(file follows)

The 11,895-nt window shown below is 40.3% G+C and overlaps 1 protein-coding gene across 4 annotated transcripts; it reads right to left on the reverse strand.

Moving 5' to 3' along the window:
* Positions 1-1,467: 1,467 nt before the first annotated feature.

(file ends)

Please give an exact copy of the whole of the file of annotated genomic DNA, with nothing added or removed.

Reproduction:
The 11,895-nt window shown below is 40.3% G+C and overlaps 1 protein-coding gene across 4 annotated transcripts; it reads right to left on the reverse strand.

Moving 5' to 3' along the window:
* Positions 1-1,467: 1,467 nt before the first annotated feature.